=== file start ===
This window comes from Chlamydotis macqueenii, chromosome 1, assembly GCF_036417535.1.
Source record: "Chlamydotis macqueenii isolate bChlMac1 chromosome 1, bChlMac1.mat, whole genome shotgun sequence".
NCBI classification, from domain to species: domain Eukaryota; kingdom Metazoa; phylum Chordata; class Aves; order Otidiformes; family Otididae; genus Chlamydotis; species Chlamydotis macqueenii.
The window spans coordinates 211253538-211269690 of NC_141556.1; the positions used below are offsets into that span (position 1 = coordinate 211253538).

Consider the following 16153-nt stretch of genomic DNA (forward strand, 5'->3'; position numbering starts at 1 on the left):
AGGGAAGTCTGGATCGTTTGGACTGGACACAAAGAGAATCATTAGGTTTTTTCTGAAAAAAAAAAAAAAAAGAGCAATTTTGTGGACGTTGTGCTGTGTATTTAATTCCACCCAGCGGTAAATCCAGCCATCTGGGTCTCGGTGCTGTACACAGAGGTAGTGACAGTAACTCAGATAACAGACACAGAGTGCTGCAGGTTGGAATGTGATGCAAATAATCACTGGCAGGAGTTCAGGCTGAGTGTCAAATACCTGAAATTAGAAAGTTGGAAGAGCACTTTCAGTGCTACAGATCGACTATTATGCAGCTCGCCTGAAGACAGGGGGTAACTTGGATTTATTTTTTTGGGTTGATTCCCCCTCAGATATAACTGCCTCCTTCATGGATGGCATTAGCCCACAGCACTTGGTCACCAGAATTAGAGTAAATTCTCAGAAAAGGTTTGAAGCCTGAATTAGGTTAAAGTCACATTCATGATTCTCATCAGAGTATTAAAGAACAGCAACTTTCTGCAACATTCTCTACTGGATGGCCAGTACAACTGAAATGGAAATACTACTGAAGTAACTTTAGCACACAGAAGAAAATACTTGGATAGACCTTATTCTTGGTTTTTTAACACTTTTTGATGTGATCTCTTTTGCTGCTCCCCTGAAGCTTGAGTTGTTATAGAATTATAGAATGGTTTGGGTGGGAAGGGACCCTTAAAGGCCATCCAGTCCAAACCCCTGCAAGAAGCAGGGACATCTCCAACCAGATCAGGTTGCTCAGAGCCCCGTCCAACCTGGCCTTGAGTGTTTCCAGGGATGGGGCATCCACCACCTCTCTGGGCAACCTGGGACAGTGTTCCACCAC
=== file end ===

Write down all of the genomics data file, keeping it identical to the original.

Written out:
This window comes from Chlamydotis macqueenii, chromosome 1, assembly GCF_036417535.1.
Source record: "Chlamydotis macqueenii isolate bChlMac1 chromosome 1, bChlMac1.mat, whole genome shotgun sequence".
NCBI classification, from domain to species: domain Eukaryota; kingdom Metazoa; phylum Chordata; class Aves; order Otidiformes; family Otididae; genus Chlamydotis; species Chlamydotis macqueenii.
The window spans coordinates 211253538-211269690 of NC_141556.1; the positions used below are offsets into that span (position 1 = coordinate 211253538).

Consider the following 16153-nt stretch of genomic DNA (forward strand, 5'->3'; position numbering starts at 1 on the left):
AGGGAAGTCTGGATCGTTTGGACTGGACACAAAGAGAATCATTAGGTTTTTTCTGAAAAAAAAAAAAAAAAGAGCAATTTTGTGGACGTTGTGCTGTGTATTTAATTCCACCCAGCGGTAAATCCAGCCATCTGGGTCTCGGTGCTGTACACAGAGGTAGTGACAGTAACTCAGATAACAGACACAGAGTGCTGCAGGTTGGAATGTGATGCAAATAATCACTGGCAGGAGTTCAGGCTGAGTGTCAAATACCTGAAATTAGAAAGTTGGAAGAGCACTTTCAGTGCTACAGATCGACTATTATGCAGCTCGCCTGAAGACAGGGGGTAACTTGGATTTATTTTTTTGGGTTGATTCCCCCTCAGATATAACTGCCTCCTTCATGGATGGCATTAGCCCACAGCACTTGGTCACCAGAATTAGAGTAAATTCTCAGAAAAGGTTTGAAGCCTGAATTAGGTTAAAGTCACATTCATGATTCTCATCAGAGTATTAAAGAACAGCAACTTTCTGCAACATTCTCTACTGGATGGCCAGTACAACTGAAATGGAAATACTACTGAAGTAACTTTAGCACACAGAAGAAAATACTTGGATAGACCTTATTCTTGGTTTTTTAACACTTTTTGATGTGATCTCTTTTGCTGCTCCCCTGAAGCTTGAGTTGTTATAGAATTATAGAATGGTTTGGGTGGGAAGGGACCCTTAAAGGCCATCCAGTCCAAACCCCTGCAAGAAGCAGGGACATCTCCAACCAGATCAGGTTGCTCAGAGCCCCGTCCAACCTGGCCTTGAGTGTTTCCAGGGATGGGGCATCCACCACCTCTCTGGGCAACCTGGGACAGTGTTCCACCAC